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Instructor Class Description

Time Schedule:

Loren K. Redwood
B CUSP 107
Bothell Campus

Discovery Core I: Individuals and Society

Through collaborative and interdisciplinary learning, students develop a knowledge base, skills, habits of inquiry, and imaginative vision. Focuses on individuals, society. Offered: A.

Class description

This course will explore food production and the impact on low wage immigrant labors resulting from an increased globalization of economies and trade. The global economy has fueled the need for a large workforce of low wage workers. The most easily exploitable and thereby “highly prized" labor force is comprised of immigrant workers, with undocumented immigrant laborers suffering the worst of these labor abuses. By employing the theme of a “dinner table", participants in this course will explore the impacts of the global economy on immigrant labor exploitation and the resultant need for social justice. This theme will be explored at the local, regional, and national level

Student learning goals

Gain an understanding of the connections between Globalization, immigrant labor.

Gain knowledge and understanding of the ways in which Globalization and Capitalism are dependent on a highly exploitable low wage labor force

Gain knowledge of the multiple sites in which immigrant laborer are being exploited at the local, regional, and national level.

Gain research skills that will enable student to undertake a major research project

Gain knowledge of the ways in which exploited laborers resist oppression.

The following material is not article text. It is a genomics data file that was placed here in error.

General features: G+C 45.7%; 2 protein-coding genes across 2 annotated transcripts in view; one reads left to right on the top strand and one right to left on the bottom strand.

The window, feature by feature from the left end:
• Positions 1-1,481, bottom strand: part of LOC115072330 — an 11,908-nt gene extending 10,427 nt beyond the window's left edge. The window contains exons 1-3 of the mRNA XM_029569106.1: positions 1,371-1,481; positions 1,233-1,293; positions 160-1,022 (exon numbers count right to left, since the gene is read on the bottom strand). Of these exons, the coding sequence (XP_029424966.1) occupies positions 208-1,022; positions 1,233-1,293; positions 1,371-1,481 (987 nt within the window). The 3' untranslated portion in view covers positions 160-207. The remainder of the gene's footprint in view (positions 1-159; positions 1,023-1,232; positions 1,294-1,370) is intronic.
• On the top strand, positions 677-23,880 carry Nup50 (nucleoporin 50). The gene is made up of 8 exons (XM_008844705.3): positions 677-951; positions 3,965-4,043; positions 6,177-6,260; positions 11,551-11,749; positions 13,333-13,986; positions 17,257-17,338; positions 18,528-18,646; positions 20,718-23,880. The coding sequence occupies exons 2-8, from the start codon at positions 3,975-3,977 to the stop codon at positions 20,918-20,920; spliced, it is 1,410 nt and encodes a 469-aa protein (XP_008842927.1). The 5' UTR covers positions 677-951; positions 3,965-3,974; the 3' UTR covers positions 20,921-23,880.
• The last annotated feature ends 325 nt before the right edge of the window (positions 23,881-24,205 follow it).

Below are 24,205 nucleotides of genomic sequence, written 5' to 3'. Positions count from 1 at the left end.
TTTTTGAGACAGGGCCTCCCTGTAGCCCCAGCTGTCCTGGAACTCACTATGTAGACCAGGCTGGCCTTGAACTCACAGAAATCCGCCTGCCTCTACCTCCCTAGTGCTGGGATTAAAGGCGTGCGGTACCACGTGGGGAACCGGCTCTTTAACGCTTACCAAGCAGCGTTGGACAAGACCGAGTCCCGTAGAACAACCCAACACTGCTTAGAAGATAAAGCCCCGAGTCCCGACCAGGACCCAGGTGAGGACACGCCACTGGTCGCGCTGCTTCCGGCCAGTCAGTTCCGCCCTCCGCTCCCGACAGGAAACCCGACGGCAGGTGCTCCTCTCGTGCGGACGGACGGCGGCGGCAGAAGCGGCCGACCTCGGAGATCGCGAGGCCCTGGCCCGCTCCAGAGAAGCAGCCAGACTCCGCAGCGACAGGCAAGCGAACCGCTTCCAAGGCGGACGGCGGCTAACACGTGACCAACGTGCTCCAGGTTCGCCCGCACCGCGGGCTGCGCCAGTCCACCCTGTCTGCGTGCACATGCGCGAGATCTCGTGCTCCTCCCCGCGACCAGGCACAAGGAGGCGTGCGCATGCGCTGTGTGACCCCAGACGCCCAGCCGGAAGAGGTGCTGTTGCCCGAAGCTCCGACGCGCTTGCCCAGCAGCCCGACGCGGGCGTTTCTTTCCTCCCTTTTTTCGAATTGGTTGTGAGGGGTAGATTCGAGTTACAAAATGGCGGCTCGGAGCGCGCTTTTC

Connect with local immigrant advocacy organizations in order to gain knowledge and insight into local issues and activism.

General method of instruction

Critical readings of multiple texts, engagement in research activities, and participation in a social justice activity will comprise the methods by which we will study this topic. Students will be asked to engage in a critical analysis of course readings; take part in a social justice action and contribute to a group research project, presentation, and paper on food production and labor exploitation in which core theoretical concepts presented in the course readings and lecture are applied

Recommended preparation

None

Class assignments and grading

Engagement in critical analysis of reading. Several Short writing assignments, group work activities, and a final group research project.

Active participation in classroom activities, timely completion of all assignments, engagement in group work.


The information above is intended to be helpful in choosing courses. Because the instructor may further develop his/her plans for this course, its characteristics are subject to change without notice. In most cases, the official course syllabus will be distributed on the first day of class.
Last Update by Loren K. Redwood
Date: 05/15/2013